In a New York Times review of Dan Chaon’s estimable Await Your Reply, Janet Maslin, who should know a hell of a lot better, wrote: “[the book] bridges the gap between Literary and pulp fiction.” (The cap “L” is mine.)
Talk about snobbery. The ill-chosen word “gap” suggests that we exist in a sort of bifurcated world, where the lovers and creators of Literary fiction lead heightened lives, subsisting on the fragrance of oranges, sunlight, and a wry acceptance of the human condition, while the rest of us grub around on our elbows in the muck, grunting at each other and trying to keep the drool off our copy of the new mass-market paperback by Stuart Woods.
By pulp fiction, Maslin means what she undoubtedly thinks of as genre fiction: mysteries, thrillers, science fiction, romance — you know, the stuff people read. And I’ll admit that some of it is awful, but I’ll also say that some of it is every bit as good as Literary fiction. And even when genre fiction is bad, it’s not as bad — nothing is as bad — as bad Literary fiction.
I believe that one of the things that agonizes many Literary critics (and editors) about genre fiction — okay, about mysteries and thrillers — is the prevalence of happy endings. No book can be taken seriously by the critical establishment unless it ends on a gray, cold beach, shrouded by fog, with a gull screeching unseen as a child’s brightly colored shoe washes ashore. I mean, that’s life. Life as it really is. With a bad ending. Bleak is the new black.
In today’s criticism, a bad ending, by which I mean an ending in which the characters are considerably worse off than they were in the beginning, is almost a requirement for fiction to receive serious artistic consideration. Happy endings are a convention. They’re vulgar. They’re not real.
It will not come as news to the writer or fan of mysteries and thrillers that everyone dies sooner or later. Most of us understood that before we began to shave wherever it is that we shave. We actually do realize that all happy endings are temporary. And so what? One of the essential creative acts in writing a book is putting a frame around the story: it begins here, it ends there, it goes no higher than this and no lower than that. Painters and
photographers face the same challenge. For a work of art to be about anything, there have to be things it is not about. That’s the function of the frame — to exclude the irrelevant.
And (this is a secret not to be shared with critics) we all experience happy endings all the time. The biopsy comes back benign. We marry the one we love. We have kids. We get home from the dry cleaner without being hit by a dump truck. The sun goes down at the end of the day and everyone we love is still alive. Those are perfectly good places to say the arc of a story is complete. Why would it be better or more honest to wait until the sofa on which we gather at day’s end is empty, perhaps with the family dog, in the midst of starving to death, looking mournfully up at it?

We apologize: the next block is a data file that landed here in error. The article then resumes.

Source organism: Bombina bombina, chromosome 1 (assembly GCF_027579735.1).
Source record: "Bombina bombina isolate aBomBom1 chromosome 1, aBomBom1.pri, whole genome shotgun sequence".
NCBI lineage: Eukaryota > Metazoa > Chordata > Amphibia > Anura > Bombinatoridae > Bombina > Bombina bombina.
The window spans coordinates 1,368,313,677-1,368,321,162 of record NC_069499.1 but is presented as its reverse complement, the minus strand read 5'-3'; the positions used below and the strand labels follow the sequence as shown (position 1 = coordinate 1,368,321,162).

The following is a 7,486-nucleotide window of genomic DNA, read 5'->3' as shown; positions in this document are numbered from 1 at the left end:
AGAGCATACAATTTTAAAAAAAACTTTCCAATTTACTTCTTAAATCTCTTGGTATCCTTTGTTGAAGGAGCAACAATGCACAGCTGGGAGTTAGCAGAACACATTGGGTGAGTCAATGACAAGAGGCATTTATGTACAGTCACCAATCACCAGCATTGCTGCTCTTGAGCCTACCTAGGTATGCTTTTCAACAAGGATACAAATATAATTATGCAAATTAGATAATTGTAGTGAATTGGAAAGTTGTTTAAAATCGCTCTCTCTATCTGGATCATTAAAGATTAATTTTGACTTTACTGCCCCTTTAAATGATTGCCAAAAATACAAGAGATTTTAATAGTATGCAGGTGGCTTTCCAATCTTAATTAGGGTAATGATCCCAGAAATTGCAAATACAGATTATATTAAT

Mysteries and thrillers are fundamentally optimistic. Whether they have happy endings or not, they’re about the restoration of order. They take a situation (or a person) that’s broken, and the main course of the action is about fixing the break. The truth comes out. The innocent are vindicated. The guilty eat it, one way or another. Life can move on again.
Sorry, but that’s not a definition of pulp, not unless it’s very badly done. That’s a consciously constructed approach to a novel, with the frame the writer chose to impose on the material.
Look, do we criticize a wedding portrait, the commemorative shot of two people at a high point in their lives, because the photographer didn’t back the camera up so he could squeeze in the church cemetery, where the blushing bride will eventually be buried? Or mount his lens on a satellite so he could put the nuptial celebration into the larger perspective of global ethnic cleansing?
All I ask of an ending is that, whatever it is — happy, mildly happy, bemused, unsettling, tragic — it has to arise naturally from the story and the characters. It has to be consistent with the world the novel presents. If it isn’t, if it’s a phony, tacked-on, cobbled-together resolution plucked out of nowhere, then it doesn’t matter whether it ends a 180-page private-eye novel or the latest 468-page sofa from a Literary Novelist. It’s pulp. Even if it’s sad.
Because pulp is about quality, Ms. Maslin, not about genre. And you should be ashamed of yourself.
The type says it all: going downhill.